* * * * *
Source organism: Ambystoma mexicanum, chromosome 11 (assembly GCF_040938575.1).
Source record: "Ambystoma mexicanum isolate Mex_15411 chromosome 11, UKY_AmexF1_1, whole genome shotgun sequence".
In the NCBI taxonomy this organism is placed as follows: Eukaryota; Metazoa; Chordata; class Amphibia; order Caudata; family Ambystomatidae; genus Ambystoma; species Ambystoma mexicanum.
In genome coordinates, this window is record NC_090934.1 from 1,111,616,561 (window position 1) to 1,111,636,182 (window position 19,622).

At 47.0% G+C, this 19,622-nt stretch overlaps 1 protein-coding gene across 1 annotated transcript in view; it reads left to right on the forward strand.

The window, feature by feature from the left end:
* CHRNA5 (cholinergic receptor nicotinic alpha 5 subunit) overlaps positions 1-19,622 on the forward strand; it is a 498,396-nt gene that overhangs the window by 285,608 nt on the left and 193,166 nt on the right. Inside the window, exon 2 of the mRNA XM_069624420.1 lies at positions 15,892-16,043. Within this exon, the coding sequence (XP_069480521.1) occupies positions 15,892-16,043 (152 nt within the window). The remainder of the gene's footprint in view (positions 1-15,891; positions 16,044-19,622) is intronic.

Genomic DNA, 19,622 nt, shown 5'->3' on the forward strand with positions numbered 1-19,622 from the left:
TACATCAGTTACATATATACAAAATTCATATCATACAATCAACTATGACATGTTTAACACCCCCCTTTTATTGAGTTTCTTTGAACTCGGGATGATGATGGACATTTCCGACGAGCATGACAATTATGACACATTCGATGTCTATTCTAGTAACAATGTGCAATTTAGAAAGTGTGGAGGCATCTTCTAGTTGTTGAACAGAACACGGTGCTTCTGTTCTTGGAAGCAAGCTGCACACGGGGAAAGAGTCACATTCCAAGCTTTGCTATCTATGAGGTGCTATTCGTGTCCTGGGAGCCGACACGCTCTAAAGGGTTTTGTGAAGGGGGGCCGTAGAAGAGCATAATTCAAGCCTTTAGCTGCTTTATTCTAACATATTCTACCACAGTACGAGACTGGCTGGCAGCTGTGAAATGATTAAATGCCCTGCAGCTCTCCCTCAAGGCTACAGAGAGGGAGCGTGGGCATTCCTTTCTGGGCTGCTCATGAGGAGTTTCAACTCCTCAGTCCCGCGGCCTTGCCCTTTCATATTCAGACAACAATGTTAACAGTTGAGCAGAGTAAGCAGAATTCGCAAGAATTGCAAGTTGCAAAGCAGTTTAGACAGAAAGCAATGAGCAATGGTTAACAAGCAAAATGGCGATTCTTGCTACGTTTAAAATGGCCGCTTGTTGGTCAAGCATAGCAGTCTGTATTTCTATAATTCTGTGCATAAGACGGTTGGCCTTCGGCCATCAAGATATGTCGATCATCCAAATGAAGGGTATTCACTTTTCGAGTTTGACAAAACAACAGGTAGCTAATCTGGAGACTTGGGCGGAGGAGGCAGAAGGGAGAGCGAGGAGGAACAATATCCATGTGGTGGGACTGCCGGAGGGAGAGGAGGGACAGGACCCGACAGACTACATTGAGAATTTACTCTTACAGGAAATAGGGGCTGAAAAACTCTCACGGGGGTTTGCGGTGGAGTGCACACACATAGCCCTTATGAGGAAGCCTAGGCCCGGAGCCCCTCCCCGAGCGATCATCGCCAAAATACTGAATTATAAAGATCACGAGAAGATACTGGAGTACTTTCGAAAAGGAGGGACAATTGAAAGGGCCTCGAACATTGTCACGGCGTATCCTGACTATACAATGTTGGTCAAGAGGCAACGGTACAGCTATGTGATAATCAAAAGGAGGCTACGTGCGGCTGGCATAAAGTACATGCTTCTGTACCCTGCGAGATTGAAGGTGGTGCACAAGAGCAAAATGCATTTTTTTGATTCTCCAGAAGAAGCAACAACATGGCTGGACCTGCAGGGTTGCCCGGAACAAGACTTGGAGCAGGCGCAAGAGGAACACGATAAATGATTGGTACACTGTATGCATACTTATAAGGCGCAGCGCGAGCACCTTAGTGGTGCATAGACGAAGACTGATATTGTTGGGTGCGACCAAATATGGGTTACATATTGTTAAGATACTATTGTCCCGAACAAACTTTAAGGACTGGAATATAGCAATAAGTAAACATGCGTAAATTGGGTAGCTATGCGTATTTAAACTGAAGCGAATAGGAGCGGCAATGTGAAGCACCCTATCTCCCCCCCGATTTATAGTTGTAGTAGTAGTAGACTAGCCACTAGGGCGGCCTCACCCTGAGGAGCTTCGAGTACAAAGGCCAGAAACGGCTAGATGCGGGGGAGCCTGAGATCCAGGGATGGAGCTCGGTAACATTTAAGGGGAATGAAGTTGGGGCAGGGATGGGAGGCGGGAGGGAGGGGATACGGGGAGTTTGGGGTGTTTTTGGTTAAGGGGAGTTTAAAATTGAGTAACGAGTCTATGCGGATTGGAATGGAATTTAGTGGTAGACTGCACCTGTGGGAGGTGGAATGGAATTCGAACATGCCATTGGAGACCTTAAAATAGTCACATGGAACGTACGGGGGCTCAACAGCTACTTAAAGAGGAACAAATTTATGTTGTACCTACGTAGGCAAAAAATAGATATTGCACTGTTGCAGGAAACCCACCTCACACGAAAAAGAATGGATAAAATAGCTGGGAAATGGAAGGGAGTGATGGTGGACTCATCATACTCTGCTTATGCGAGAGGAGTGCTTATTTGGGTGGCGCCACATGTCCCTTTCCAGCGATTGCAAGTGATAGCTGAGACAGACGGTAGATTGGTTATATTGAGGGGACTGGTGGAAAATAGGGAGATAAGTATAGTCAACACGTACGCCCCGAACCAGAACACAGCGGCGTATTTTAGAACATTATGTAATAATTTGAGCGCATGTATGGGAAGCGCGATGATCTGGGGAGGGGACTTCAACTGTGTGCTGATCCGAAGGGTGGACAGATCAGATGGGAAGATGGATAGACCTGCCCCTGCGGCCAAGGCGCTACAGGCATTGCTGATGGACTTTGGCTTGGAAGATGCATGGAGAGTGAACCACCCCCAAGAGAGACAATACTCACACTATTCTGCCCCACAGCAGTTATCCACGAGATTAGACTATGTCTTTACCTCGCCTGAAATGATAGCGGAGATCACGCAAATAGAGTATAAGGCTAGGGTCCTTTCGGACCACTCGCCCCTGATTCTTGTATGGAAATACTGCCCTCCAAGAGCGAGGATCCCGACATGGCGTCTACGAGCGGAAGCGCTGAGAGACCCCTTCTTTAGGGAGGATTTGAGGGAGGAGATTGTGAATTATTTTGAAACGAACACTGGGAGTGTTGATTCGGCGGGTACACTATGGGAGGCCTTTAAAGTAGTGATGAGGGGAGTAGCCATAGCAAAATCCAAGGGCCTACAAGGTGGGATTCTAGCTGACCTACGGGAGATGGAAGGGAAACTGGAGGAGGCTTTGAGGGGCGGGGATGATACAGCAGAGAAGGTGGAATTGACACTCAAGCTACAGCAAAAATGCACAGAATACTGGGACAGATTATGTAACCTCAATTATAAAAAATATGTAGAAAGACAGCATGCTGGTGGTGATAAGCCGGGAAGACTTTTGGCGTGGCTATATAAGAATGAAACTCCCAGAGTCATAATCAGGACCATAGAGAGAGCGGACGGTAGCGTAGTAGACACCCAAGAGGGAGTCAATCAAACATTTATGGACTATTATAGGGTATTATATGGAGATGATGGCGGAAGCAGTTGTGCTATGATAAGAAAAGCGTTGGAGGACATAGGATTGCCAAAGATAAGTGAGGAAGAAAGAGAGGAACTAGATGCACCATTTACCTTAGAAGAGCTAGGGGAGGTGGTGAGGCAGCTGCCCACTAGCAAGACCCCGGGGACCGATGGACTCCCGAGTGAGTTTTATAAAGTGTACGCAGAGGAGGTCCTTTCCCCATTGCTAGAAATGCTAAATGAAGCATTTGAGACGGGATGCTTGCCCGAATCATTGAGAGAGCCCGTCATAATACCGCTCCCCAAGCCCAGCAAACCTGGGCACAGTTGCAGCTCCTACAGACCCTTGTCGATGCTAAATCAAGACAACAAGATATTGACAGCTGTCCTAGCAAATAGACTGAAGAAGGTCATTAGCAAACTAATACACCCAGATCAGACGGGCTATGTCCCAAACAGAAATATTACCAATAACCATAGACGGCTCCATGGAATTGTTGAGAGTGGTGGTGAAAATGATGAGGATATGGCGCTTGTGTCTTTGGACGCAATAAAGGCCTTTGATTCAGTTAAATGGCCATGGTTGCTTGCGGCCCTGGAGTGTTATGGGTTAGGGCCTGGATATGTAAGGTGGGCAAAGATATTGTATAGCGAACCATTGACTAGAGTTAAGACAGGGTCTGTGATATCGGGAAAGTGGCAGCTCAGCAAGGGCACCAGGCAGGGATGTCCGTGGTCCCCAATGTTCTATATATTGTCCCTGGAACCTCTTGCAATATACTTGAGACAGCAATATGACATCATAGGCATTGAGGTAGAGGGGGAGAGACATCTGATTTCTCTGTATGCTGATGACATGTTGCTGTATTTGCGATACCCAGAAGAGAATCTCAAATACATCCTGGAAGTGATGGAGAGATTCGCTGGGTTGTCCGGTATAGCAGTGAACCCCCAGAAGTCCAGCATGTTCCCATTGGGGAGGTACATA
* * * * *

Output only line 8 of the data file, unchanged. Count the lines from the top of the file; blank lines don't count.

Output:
Genomic DNA, 19,622 nt, shown 5'->3' on the forward strand with positions numbered 1-19,622 from the left: